Patriotic Poetry: The Cry From the Dust Poetry Collection
New Books: The Mormon Religion is Still True
Prophecy Held in Abeyance by O.B. Huntington
When the Saints were driven from the state of Missouri it was a very surprising circumstance that we could not understand; after having been called there by the word of God, that we, then, must leave the country.
We had been instructed that in Missouri was the most hallowed spot on earth - the very land where the New Jerusalem will be built. Now when compelled to hunt for another country we naturally asked ourselves the question, "Where can we go? Where can we find another Holy Land? How or when shall we get back to the consecrated spot for the New Jerusalem, that is to be built?"
No other land would answer for that one object, according to our understanding - and so it really is, but there will be only a few of us left to help another people build the New Jerusalem, according to the Book of Mormon, III Nephi, 21st chapter, 22nd, 23rd, and 24th verses.
Such were the reflections of the honest followers of Jesus Christ under the leadership of Joseph Smith; and our only consolation, our only hope was, that as God had given us a Prophet he would certainly get us out of that trouble; he would tell us all how to manage and where to go or what to do.
O, what confidence we had in that man! What comfort we derived through our faith in God and Joseph Smith. Then he was a God to us.
Now, every Latter-day Saint must be in possession of the mind and will of God for himself or he is liable to not stand long.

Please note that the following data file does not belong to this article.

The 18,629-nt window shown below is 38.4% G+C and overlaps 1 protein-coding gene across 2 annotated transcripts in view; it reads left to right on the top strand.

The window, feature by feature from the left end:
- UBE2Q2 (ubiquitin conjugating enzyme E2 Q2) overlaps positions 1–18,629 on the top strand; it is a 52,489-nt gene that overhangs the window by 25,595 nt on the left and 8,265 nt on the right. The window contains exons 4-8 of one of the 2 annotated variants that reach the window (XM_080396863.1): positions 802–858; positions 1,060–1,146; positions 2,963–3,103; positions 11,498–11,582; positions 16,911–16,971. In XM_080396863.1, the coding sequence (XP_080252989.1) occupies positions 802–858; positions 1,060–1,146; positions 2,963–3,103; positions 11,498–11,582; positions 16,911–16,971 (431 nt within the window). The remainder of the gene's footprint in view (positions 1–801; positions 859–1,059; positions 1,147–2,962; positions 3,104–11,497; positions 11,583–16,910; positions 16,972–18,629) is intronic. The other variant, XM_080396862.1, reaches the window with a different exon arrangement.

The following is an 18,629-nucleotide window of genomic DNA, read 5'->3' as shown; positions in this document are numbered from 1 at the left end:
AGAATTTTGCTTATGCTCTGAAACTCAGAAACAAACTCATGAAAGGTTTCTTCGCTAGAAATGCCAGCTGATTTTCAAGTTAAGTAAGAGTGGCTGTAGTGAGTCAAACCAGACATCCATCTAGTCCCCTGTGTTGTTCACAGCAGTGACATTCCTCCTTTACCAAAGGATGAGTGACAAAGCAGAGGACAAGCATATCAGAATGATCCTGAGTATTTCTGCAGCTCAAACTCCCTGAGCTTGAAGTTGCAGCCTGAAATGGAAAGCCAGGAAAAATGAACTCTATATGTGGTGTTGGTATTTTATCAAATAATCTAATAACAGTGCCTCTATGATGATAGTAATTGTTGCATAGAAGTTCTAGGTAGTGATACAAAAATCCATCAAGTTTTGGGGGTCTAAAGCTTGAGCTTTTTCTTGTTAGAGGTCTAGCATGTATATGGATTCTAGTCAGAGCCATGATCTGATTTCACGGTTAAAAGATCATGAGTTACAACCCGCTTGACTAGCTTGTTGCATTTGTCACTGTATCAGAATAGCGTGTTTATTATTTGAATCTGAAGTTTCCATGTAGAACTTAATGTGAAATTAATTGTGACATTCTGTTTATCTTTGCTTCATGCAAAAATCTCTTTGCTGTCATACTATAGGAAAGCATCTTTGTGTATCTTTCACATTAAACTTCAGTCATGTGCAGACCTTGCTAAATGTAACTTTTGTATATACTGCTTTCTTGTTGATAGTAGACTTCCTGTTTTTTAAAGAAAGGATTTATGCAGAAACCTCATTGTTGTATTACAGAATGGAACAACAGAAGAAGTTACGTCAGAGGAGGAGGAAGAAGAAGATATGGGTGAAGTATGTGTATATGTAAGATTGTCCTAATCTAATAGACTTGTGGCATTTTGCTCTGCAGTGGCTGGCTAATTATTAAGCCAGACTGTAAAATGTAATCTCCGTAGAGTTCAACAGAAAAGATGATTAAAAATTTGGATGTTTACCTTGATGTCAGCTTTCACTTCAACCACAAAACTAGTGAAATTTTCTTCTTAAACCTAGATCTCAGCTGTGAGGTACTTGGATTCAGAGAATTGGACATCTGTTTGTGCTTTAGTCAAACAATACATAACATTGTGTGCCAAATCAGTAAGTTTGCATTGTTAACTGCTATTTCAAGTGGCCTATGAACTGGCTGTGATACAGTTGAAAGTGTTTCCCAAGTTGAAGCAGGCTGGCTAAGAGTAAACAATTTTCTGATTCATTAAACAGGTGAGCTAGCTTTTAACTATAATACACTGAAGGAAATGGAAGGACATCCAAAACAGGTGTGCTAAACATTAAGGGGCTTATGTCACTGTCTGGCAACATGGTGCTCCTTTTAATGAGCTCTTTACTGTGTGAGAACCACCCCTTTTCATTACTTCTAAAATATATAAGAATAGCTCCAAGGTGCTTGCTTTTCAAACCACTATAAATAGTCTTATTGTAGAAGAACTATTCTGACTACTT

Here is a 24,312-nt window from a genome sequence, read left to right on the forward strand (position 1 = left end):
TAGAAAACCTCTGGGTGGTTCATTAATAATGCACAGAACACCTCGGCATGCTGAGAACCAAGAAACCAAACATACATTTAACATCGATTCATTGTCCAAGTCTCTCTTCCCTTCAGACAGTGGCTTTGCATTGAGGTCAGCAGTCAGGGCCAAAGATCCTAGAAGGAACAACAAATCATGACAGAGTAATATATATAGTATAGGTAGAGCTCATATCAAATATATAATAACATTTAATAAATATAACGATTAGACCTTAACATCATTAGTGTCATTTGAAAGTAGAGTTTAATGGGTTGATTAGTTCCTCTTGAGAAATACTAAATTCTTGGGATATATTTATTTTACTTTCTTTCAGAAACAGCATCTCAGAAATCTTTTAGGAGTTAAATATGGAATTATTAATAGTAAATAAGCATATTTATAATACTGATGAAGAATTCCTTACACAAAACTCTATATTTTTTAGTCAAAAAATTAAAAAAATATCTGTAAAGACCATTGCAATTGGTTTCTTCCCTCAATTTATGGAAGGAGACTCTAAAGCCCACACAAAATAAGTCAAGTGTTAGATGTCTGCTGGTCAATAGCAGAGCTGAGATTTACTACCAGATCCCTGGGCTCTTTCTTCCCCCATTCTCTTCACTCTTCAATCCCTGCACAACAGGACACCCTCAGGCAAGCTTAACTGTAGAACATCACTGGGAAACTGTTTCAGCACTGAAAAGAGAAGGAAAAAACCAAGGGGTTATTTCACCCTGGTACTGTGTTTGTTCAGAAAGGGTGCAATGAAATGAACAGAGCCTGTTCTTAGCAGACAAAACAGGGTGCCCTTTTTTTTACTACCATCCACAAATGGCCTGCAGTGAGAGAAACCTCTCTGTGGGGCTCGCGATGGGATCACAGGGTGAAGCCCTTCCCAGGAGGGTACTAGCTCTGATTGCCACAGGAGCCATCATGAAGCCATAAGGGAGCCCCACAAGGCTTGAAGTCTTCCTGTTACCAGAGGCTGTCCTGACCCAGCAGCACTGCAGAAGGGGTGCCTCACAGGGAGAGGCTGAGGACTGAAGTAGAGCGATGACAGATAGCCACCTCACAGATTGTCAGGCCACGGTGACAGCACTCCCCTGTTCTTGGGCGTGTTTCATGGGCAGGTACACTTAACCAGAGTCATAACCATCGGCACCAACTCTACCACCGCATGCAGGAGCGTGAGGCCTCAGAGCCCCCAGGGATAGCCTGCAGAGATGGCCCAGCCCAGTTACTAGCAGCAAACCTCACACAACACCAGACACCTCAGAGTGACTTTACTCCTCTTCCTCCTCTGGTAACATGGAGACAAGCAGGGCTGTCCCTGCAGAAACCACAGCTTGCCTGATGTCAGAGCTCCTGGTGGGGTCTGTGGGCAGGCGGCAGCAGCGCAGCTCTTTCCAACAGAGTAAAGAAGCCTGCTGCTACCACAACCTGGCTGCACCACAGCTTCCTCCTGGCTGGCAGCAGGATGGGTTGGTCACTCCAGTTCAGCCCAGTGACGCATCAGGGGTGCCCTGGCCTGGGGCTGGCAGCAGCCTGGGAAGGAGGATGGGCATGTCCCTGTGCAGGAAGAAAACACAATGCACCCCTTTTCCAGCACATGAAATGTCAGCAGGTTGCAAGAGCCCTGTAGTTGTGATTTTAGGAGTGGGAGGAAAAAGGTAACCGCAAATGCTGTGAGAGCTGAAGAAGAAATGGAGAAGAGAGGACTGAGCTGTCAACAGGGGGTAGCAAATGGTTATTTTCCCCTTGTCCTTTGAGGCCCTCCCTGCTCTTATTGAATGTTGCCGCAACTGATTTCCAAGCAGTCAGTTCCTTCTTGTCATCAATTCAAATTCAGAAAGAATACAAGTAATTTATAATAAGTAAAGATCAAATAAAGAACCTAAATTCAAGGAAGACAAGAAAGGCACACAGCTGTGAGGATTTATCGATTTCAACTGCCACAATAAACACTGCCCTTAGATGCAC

How little we know of the great future and for that one thing I feel very thankful!
Joseph finally led us to Nauvoo.
Well, and how can we build up Zion here? This is not Missouri.
Under Joseph's all-inspiring words we quickly resolved that "we will stay here as long as Joseph wants us to - he knows what is best," so we all set to with all our mights to do just what the Prophet Joseph directed, and in a few months there was quite a town built up out of as near nothing as God ever made anything.
My father living in a good hewed log house in 1840 when one morning as the family all sat at breakfast old Father Joseph Smith, the first Patriarch of the Church and father of the Prophet Joseph, came in and sat down by the fireplace, after declining to take breakfast with us, and there he sat some little time in silence looking steadily in the fire. At length he observed that we had been driven from Missouri to this place; and with some passing comments, he then asked this question: "And how long, Brother Huntington, do you think we will stay here?" As he asked this question I noticed a strange, good-natured expression creep over his whole being - an air of mysterious joy.
Father answered, after just a moment's hesitation, "Well, Father Smith, I can't begin to imagine."
"We will just stay here seven years," he answered. "The Lord has told Joseph so - just seven years," he repeated. "Now this is not to be made public; I would not like to have this word go any further," said the Patriarch, who leaned and relied on his son Joseph in all spiritual matters as much as boys generally do upon their parents for temporalities. There were then two or three minutes of perfect silence. Then the old gentleman with more apparent secret joy and caution in his countenance said, "And where do you think we will go to when we leave here, Brother Huntington?"
Father did not pretend to guess, unless we went back to Jackson County.
No, said the old Patriarch, his whole being seeming to be alive with animation. "The Lord has told Joseph that when we leave here we will go into the Rocky Mountains; right into the midst of the Lamanites."
This information filled our hearts with unspeakable joy, for we knew that the Book of Mormon and this gospel had been brought to light more for the remnants of Jacob on this continent than for the Gentiles.
Father Smith again enjoined upon us profound secrecy in this matter and I don't think it was ever uttered by one of Father Huntington's family.
The history of Nauvoo shows that we located in Nauvoo in 1839, and left it in 1846.
The Church did move to the Rocky Mountains into the midst of the Indians or Lamanites - or more properly speaking the Jews - and here we expect to live until we move to the spirit land or the Lord moves us somewhere else.
Young Women's Journal, Vol. 2:314-15